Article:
The Upside-Down-Kingdom

I’ve struggled with “king” and “kingdom” language for a long time and assume others of us do as well. Perhaps it’s because I’m an American and our country was founded in a war of independence against the tyranny of King George III of England. Democratic opposition to the tyranny of kings is part of our national political DNA.

I was a boy when Queen Elizabeth visited our country and the news media followed her entourage, breathlessly reporting everything she did. My crusty uncle Abe was not impressed. He informed me and my brothers that the queen goes to the bathroom like everyone else. His language was a tad more colorful, but I won’t repeat it verbatim.

The problem goes beyond kings and kingdoms belonging to the dustbin of history. Ancient kings and queens, who claimed to rule by divine fiat, were abusive as they accumulated power and possessions to themselves. There was lots of palace intrigue and infighting in the game of thrones. It’s not only that we today have a problem with kings and kingdoms. It was always a problem.

Yet the Gospels use “king” and “kingdom” language in reference to Jesus and his mission. In what way is Jesus king and how do we understand his announcement of the kingdom of God? If it were only a problem of updating ancient language, we might substitute the words “king” and “kingdom” for more contemporary language. Substituting “President Jesus” for “King Jesus” certainly doesn’t work.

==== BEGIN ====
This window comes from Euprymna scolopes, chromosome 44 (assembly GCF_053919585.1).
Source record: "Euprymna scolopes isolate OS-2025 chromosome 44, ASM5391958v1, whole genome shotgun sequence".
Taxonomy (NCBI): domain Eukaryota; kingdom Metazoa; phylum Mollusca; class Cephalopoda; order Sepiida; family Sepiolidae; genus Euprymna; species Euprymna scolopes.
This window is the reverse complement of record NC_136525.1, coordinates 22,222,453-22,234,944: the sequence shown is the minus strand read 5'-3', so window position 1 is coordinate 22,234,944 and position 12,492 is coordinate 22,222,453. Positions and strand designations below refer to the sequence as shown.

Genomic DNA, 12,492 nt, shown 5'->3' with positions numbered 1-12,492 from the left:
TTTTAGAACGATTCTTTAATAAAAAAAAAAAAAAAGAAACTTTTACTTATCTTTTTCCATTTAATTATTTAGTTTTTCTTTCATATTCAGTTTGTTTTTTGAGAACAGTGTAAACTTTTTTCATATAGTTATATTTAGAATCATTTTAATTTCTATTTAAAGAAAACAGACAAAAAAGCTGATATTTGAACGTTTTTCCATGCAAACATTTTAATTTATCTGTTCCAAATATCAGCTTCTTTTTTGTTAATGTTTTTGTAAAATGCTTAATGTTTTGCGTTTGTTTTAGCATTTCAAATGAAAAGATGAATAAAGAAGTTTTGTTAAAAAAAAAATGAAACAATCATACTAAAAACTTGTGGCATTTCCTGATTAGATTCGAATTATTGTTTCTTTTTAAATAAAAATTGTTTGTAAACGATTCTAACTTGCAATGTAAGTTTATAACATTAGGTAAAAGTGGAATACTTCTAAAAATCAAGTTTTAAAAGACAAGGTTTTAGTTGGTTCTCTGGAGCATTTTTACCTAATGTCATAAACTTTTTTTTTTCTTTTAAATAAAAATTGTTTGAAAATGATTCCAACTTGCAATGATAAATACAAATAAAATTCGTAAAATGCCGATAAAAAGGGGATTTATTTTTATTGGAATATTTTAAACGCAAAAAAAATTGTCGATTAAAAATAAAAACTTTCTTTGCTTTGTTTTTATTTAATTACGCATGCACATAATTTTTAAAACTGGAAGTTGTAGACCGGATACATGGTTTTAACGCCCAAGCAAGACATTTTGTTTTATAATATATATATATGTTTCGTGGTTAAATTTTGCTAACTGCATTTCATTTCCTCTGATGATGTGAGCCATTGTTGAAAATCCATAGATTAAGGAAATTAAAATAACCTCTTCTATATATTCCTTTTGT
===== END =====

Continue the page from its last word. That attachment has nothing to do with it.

People have been more creative in finding more contemporary language for the “kingdom of God.” A simple fix is to substitute the “reign of God.” It makes the language a bit more palatable, but it doesn’t resolve the problem.  I like and sometimes use Martin Luther King’s phrase “the beloved community” in place of “the kingdom of God.”

Another substitute that I use a lot is “God’s new world coming,” emphasizing that we see signs of it in our midst but that there’s still much more to come. Another substitution that some pastors make is the made-up word “kin-dom” in place of “kingdom.” It emphasizes that relationships among God’s people are not hierarchical—we are all kin to each other.

All such substitutions lose something in translation. To confess that Jesus is king has the added meaning of giving our allegiance to him above all other authorities. Matthew’s story of the magi following a star to give gifts to the Christ child (2: 1-12) fit for a king contains a subversive element of rejecting the claims of earthly kings and political authorities who demand our allegiance. It also opens the scope of God’s activity beyond the limits of our own nation or religious community.

“By confessing Jesus as King, Matthew reminds us what God’s divine rule looks like—and it scarcely resembles militarized police, intimidated press, or nuclear threats.”[1]  The kingdom Jesus proclaimed is an upside-down-kingdom. It’s a fellowship that lives love, grows justice, serves the least, and welcomes everyone.

[1] Greg Carey, The Christian Century via

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